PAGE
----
The throbbing at the back of Alessandro Nivola’s head was growing more intense.
It was fall 2018 when he’d auditioned for the position of Dickie Moltisanti in “The Many Saints of Newark,” the “Sopranos” prequel, and “I felt pretty sure I was onto something,” he said. Though he wasn’t certain what that something was.
Then after a lunch with David Chase, creator of the series, and Alan Taylor, the film’s director, the complete script arrived and the stakes shot by the roof. Dickie, it turned out, was the film’s protagonist, and Chase had been told he may cast anybody he wished. And the phrase was that Chase wished Nivola, who hadn’t carried a movie of this magnitude in his nearly 25-year film profession.
That’s when the throbbing kicked in. “I’d been down that road so many times,” Nivola said, “and the number of disappointments I can’t count on 10 hands.”
So when a month handed with out an offer — the noise in his head by now inconceivable to disregard — he determined to place an finish to his distress. “Call them,” he instructed his brokers, “and tell them that if they don’t tell me today I’m out.”
Four hours later, in a downstairs toilet on the Chateau Marmont during a layover in Los Angeles, he realized that Dickie was his. He locked himself in a stall and cried, muffled sobs of reduction and launch, for 10 minutes.
“You see, at some point you just have to put your foot down,” he told his people.
Only, they hadn’t made the call. It was merely his fortunate day.
To hear Nivola, 49, inform it, success has been elusive. But on a balmy September afternoon on the Mulberry Street Bar in Little Italy, he gave off the scent of a person swimming in it. Sleek in an unseasonably heat swimsuit he’d worn to a photograph shoot (his stylist had pushed away along with his garments), he radiated Dickie’s debonair charisma, minus most of his menacing edge. James Gandolfini, the original Tony Soprano, glowered in a poster overhead, but Nivola appeared like a boss.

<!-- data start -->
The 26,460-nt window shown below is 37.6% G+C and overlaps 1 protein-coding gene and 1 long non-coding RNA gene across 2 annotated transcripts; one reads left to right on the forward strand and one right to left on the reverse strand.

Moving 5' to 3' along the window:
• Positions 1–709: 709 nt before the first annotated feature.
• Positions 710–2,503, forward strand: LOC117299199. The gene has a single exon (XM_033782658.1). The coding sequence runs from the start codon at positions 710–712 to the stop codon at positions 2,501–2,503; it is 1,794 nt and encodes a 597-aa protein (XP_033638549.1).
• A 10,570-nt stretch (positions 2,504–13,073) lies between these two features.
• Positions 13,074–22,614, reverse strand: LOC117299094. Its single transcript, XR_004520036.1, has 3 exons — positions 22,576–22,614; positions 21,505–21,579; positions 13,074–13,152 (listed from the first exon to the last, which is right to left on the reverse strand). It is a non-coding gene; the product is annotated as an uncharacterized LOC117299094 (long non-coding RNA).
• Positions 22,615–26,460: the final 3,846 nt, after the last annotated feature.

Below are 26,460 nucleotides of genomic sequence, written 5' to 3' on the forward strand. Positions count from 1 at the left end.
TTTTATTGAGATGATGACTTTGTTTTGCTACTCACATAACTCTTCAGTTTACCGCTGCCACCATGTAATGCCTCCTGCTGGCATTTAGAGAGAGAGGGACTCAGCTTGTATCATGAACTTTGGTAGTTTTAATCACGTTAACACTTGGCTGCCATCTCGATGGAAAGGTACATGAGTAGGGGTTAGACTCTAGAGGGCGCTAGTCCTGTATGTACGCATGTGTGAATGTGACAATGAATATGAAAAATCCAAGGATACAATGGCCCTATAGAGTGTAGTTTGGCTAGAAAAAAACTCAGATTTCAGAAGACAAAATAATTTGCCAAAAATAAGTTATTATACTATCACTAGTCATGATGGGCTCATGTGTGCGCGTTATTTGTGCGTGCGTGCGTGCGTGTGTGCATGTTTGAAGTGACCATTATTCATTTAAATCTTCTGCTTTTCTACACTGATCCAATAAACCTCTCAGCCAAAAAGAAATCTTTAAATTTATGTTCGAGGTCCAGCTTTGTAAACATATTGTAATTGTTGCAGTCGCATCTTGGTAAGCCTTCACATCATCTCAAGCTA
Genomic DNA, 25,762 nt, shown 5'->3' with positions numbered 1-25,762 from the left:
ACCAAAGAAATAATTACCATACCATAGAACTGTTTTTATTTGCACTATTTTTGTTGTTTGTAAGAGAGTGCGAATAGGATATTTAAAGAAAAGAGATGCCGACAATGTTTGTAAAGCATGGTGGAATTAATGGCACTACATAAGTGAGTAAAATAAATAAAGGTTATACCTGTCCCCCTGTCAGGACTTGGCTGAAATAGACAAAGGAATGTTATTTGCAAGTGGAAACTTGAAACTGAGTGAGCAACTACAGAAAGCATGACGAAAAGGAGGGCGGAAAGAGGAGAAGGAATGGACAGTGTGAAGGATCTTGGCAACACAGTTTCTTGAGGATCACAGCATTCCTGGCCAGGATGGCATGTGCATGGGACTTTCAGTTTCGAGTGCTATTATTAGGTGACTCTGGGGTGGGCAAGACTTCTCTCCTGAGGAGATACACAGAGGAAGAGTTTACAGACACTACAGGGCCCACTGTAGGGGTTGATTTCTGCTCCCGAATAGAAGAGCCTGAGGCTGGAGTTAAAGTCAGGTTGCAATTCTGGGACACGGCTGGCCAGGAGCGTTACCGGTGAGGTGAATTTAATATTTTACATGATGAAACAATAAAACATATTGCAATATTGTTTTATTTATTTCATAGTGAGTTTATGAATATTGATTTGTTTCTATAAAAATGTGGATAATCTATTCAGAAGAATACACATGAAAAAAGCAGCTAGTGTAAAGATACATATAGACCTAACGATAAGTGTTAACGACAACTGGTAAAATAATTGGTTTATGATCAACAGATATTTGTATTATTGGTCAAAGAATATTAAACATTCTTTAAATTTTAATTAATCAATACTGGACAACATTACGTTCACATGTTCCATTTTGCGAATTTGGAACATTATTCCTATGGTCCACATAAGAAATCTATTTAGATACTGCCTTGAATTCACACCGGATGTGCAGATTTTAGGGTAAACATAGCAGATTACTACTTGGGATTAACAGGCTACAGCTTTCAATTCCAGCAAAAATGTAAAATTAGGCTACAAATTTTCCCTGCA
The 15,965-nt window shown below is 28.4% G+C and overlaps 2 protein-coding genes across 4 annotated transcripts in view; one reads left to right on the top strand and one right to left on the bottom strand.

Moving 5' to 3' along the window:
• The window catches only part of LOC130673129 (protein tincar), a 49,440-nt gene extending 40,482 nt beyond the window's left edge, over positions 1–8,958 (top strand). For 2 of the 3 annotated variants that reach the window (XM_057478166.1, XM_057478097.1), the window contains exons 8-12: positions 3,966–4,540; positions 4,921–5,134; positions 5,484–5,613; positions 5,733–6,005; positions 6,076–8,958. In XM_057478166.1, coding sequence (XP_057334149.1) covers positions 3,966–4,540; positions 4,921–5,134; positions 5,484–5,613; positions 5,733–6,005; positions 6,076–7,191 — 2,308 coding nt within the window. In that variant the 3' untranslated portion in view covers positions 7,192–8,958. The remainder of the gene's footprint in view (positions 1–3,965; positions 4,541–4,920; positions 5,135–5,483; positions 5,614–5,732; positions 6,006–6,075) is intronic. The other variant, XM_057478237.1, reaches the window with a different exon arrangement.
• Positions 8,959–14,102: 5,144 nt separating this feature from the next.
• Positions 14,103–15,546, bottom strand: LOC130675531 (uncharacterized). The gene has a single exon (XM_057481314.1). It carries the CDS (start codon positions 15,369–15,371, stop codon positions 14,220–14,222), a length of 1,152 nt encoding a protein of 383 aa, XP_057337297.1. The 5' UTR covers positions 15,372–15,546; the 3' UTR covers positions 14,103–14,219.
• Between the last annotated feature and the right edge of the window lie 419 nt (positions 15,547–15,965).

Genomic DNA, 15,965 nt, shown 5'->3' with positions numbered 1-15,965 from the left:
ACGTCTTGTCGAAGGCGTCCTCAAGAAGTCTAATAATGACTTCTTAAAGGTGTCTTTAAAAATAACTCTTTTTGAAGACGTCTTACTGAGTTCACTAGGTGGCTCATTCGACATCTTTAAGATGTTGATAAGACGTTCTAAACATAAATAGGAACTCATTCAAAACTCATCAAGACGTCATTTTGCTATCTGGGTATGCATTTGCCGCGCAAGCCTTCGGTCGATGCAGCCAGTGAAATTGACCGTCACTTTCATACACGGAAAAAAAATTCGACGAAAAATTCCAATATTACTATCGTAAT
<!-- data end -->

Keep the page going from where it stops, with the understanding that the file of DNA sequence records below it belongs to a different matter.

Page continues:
“The Many Saints of Newark” has been positioned as Tony’s origin story, with Michael Gandolfini cast because the teenage model of his father’s iconic character. But the movie belongs to Dickie, an explosive, tomcatting mobster — long lifeless when Tony mythologized him in “The Sopranos” — who by some means managed, regardless of his best efforts, to twist a principally respectable child right into a tormented mafia kingpin.
Chase had wished to make a decent gangster film. “So, there’s no more Jimmy Gandolfini,” he said in an interview, “but we wanted someone who could, in his own way, be as criminally intelligent and charismatic.”
Dickie is more elegant, more good-looking, more trendy than Tony. “But he is carrying exactly the same set of tones,” said Taylor, the director, “which is this combination of introspection and complete blindness and rage and regret.”
Nivola’s induction into the “Sopranos” family really started along with his sleazy prosecutor in “American Hustle,” which inspired Chase and made him wonder: “Who is this guy and where has he been? I have to keep him in mind.”
“So I kept him in mind,” Chase said, “and when this role came up, he seemed to me to be the perfect guy for it.”
Nivola ticked off the containers: Italian American with an immigrant again story — his grandfather a Sardinian sculptor who resettled in Manhattan’s downtown bohemia during the battle, his father a Harvard graduate and Brookings Institution fellow — and an innate grasp of the language.
“When it came to Italian, curse words or otherwise,” Chase said, “he got the words and the tune.”
And Nivola — a Boston-born Yale man who spent his grade-school years principally in rural Vermont and high faculty at Phillips Exeter Academy in New Hampshire — was an eyeful. “On ‘The Sopranos,’ I never went that direction but I felt, well, we can’t blame the guy for being handsome,” Chase said. “He’s really good, and I knew he could deliver the right level of sinister.”
Taking these “Sopranos” colours, Nivola painted a Jekyll and Hyde, longing to be remembered for doing something noble but dragged down by impulsive violence that horrifies even him.